Coral reef systems have been declining all over the world. The project “Restoration of resilience of nature and society in the Caribbean Netherlands” focuses on mitigating further decline by improving the resilience of the coral reef. This is done, among other things, through water quality monitoring. In this report, we focussed on the quality of the coastal waters of Saba.
The spatial and temporal variation of chlorophyll a, salinity and temperature was assessed and connected to possible land-based activities and anthropogenic stressors.
The local stressors were assessed through informal interviews. The water quality indicators were measured with sensitive sensor technology. This was done by boat, every two weeks, on 13 locations around Saba, at a depth of 1.5-10 meters.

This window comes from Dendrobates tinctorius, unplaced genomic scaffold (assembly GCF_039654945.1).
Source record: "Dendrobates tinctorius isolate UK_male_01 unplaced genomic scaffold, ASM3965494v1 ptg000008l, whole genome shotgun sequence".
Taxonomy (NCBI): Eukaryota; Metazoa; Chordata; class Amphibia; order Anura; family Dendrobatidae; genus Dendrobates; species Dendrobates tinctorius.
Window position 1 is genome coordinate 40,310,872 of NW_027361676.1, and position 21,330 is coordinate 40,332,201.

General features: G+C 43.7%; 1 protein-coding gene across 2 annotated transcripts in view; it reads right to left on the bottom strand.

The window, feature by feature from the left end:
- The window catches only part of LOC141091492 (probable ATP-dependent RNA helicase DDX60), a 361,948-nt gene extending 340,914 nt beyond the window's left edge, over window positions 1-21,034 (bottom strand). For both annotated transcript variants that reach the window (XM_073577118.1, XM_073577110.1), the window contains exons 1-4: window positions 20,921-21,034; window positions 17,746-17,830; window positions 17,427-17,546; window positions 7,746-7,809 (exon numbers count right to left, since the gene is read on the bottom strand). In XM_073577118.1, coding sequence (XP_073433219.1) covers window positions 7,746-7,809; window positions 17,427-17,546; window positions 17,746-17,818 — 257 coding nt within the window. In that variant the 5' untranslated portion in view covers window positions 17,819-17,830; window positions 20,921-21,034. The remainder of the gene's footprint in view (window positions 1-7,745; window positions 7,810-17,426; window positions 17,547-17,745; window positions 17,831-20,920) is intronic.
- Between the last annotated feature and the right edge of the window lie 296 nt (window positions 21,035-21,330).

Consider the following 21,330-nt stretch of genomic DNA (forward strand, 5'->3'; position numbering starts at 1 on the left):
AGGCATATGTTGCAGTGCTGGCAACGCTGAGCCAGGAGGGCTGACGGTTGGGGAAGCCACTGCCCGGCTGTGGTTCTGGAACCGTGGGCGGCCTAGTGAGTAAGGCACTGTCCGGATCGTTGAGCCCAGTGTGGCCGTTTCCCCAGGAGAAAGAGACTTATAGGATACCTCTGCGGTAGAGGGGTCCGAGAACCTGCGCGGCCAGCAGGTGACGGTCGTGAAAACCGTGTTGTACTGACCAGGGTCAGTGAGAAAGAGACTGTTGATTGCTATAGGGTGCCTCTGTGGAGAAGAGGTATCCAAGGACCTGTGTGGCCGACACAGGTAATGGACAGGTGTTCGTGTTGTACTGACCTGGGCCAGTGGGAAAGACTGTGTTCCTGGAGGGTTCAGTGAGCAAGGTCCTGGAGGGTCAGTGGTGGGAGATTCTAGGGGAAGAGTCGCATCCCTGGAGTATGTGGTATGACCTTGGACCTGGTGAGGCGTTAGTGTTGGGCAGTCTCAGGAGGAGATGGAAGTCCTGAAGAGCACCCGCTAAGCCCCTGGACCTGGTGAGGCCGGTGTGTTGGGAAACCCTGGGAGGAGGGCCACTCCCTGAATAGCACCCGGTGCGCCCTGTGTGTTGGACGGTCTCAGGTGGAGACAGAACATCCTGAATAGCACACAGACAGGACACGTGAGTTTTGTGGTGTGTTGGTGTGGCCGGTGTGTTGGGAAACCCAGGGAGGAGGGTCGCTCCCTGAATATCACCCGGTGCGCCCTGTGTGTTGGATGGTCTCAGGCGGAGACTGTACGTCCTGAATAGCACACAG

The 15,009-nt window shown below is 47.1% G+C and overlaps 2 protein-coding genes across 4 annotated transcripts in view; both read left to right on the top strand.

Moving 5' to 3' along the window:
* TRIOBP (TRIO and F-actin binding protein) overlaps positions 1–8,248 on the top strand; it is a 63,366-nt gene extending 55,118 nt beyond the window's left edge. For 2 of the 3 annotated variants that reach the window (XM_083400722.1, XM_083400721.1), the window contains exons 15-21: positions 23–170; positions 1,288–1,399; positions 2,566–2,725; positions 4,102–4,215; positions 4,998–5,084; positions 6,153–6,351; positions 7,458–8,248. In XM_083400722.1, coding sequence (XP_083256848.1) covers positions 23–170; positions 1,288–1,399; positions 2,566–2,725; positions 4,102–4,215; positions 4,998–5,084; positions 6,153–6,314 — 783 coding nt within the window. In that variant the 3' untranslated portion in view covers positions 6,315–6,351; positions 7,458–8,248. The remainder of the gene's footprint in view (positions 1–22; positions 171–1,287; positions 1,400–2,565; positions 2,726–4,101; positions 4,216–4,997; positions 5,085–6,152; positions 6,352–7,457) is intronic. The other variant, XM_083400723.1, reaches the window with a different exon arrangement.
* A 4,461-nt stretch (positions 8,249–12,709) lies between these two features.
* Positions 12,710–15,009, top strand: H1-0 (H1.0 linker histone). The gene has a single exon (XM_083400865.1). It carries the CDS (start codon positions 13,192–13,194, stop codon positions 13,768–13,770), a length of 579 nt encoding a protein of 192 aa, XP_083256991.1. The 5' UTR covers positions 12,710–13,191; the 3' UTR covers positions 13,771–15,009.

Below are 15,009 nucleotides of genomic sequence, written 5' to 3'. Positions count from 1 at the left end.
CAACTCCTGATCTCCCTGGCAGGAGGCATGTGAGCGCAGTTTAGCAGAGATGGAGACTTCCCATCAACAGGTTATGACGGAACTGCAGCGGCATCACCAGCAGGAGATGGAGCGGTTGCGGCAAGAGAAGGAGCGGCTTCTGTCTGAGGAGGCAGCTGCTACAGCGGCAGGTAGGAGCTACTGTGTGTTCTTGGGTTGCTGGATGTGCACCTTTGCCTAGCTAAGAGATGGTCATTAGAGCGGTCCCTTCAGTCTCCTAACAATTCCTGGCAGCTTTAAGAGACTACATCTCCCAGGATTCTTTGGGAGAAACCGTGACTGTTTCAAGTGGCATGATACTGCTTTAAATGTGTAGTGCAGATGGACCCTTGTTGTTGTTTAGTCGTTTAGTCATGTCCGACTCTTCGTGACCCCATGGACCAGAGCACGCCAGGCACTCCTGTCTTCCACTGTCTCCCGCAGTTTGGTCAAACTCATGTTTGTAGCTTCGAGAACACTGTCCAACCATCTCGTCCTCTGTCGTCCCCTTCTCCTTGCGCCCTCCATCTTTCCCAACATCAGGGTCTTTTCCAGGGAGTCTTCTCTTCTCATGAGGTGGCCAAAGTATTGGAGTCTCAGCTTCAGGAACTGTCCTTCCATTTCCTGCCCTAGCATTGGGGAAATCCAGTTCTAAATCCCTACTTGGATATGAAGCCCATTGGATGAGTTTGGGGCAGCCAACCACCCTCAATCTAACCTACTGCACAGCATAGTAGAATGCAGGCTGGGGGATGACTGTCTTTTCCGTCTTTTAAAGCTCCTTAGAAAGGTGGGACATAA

Both a temporal and spatial variation in chlorophyll a, temperature and salinity have been found. The chlorophyll a values seem concerting when looking at the coral reef threshold. Temperature and salinity are not yet troubling within he period of this research. However, if their temporal trend persists, there would be cause for concern. A baseline for potential local stressors has been identified but more extensive research is needed. Prolonged monitoring of the water quality indicators and more research into local stressors and how these affect one another is needed to fully understand what is going on.